The best example of the identity crisis of modern Baptist Identity philosophy is seen in this comment from a Southern Baptist Baptist Identity adherent on another blog:
If one ever does come to the place were he must, for conscience sake, no longer be able to affirm the BFM, in its current rendering as approved by the SBC, he should resign from his position of service in the SBC.
In resigning he will retain his personal integrity as a believer. He does not have to be a Southern Baptist to maintain his integrity as a Christian. He does not have to affirm the BFM to have integrity as a Believer. He does have to maintain his integrity to maintain a proper fellowship with the Lord of his life, Jesus Christ. That is far more important than being an employee of the SBC.
Think about that comment for a moment. The writer (unnamed) is saying that one should follow Jesus and leave the SBC than to follow Jesus - disagreeing with the BFM in its current form - and staying in the SBC.
I trust one sees the convoluted nature in the comment above. Baptist Identity adherents put being a Southern Baptist BEFORE being a follower of Jesus. That, in essence, is how cults are formed.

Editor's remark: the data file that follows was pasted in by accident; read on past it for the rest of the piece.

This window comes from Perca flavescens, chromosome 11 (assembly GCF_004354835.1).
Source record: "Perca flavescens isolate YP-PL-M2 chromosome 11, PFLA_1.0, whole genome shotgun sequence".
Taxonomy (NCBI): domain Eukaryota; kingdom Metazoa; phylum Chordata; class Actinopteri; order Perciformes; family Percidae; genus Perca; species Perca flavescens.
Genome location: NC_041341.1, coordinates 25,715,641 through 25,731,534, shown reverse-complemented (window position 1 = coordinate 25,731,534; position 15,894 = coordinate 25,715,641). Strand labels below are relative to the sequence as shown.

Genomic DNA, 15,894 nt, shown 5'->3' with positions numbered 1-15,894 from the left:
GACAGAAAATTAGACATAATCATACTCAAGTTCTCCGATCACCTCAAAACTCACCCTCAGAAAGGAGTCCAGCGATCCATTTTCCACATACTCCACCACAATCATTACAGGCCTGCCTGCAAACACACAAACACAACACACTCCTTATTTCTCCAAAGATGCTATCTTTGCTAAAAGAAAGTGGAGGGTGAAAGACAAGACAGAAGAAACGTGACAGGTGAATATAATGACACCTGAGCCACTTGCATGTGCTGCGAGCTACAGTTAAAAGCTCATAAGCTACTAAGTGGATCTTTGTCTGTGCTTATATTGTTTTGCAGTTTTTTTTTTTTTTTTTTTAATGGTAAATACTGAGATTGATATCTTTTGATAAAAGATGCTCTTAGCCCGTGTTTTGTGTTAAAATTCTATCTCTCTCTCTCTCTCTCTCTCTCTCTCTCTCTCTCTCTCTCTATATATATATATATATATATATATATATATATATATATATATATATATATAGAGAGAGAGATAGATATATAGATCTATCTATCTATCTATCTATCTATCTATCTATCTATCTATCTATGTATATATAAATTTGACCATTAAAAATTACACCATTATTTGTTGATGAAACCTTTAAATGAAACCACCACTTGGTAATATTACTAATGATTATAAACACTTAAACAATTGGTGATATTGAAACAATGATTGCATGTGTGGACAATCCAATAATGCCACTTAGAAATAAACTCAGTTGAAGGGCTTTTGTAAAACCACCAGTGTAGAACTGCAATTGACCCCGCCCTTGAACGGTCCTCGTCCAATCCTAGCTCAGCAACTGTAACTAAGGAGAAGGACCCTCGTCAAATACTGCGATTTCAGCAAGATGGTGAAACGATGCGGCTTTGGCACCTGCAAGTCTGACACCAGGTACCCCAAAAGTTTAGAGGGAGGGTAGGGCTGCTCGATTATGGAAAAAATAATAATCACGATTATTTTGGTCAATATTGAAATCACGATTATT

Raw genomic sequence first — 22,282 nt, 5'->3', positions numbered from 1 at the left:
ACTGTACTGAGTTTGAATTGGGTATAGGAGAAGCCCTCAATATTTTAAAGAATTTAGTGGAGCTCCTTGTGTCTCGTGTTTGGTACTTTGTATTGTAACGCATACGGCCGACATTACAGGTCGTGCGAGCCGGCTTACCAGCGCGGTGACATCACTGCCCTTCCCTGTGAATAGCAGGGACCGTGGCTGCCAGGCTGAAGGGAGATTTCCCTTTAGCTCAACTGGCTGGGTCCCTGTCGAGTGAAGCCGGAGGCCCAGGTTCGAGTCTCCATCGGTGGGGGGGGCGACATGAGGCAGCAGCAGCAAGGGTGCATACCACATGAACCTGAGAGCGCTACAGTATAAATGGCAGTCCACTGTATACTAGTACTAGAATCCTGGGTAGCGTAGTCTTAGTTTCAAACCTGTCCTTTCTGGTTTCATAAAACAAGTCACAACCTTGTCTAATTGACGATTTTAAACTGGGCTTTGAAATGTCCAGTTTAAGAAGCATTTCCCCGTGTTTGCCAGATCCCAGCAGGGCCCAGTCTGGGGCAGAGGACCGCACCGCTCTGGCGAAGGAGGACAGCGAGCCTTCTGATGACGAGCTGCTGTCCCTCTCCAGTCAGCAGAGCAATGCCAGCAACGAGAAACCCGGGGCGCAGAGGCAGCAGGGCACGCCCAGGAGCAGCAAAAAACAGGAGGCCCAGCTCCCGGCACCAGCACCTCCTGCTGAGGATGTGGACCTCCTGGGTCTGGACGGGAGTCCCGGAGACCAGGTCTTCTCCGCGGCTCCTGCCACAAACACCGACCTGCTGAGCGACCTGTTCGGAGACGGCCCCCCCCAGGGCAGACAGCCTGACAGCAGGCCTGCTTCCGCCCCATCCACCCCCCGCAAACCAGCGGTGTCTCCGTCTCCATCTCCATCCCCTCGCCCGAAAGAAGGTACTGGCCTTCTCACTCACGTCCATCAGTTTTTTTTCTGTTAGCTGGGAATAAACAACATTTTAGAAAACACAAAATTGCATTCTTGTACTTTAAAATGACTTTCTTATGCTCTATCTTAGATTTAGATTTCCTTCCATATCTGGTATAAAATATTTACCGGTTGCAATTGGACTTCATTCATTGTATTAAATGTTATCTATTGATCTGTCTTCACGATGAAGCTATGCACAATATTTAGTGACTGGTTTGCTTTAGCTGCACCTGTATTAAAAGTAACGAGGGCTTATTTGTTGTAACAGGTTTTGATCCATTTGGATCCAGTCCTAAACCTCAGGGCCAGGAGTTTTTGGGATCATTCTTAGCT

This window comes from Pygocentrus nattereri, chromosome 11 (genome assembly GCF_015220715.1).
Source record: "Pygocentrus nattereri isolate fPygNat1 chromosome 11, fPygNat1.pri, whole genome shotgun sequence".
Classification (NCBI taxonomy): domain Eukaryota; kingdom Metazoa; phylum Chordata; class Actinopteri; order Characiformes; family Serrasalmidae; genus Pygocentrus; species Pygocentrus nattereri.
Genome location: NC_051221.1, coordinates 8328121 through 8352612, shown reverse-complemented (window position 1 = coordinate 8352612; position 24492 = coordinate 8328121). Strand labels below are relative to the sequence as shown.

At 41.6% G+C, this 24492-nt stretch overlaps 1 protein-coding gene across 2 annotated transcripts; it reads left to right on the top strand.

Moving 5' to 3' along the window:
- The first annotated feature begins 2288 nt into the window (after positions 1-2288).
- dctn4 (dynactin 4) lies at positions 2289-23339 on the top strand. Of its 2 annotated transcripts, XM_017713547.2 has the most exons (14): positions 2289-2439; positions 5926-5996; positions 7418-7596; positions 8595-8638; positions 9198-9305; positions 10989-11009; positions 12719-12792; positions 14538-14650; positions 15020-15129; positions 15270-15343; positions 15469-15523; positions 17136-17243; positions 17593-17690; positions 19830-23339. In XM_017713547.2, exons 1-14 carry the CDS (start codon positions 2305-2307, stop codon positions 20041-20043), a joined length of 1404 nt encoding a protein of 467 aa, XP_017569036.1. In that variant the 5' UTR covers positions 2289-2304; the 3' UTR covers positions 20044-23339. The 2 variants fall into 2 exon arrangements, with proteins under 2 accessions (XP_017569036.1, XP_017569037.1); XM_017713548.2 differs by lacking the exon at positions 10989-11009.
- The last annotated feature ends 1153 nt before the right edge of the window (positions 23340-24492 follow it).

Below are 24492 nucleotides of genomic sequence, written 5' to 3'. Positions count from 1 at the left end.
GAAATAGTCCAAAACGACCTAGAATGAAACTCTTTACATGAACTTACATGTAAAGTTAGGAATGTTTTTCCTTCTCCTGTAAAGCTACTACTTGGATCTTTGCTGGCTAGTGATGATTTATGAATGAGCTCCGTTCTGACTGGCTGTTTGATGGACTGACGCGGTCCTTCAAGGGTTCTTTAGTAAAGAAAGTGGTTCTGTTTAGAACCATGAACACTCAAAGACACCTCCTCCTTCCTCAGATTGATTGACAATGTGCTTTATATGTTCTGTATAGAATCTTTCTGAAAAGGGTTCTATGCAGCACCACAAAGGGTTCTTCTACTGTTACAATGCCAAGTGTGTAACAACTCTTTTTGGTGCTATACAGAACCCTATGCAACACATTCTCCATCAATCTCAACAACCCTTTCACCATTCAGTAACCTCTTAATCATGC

The implications of this Baptist Identity philosophy are far reaching and severe. If a change in the SBC bylaws or a change in the SBC BFM occurs, then the Baptist Identity adherents say you should maintain your Christian convictions and GET OUT of service to the SBC, rather than making other Southern Baptists aware of the problem within your conscience and staying in the SBC. Do you disagree with closed communion? Leave. Do you disagree with the BFM statement on war? Leave. Do you disagree with the statement that nobody is guilty of sin until they actually sin? Leave. Do you disagree with ___________ (fill in the blank)? Leave. That, in essence, is the spirit of Baptist Identity these days.
That is also the kind of spirit we Southern Baptists must resist. We are a Convention of cooperation, not conformity.
The true Southern Baptist, confident in his identity as a Christian first, would stay in the SBC, maintain his integrity as a believer by voicing his disagreement with anything he sees as unbiblical and unchristian, and then letting those brothers and sisters in Christ who see things differently know that the disageement will neither affect his love for, service to, or cooperation with, those Southern Baptists of a different persuasion. That is the true identity we need as Southern Baptists.
In His Grace,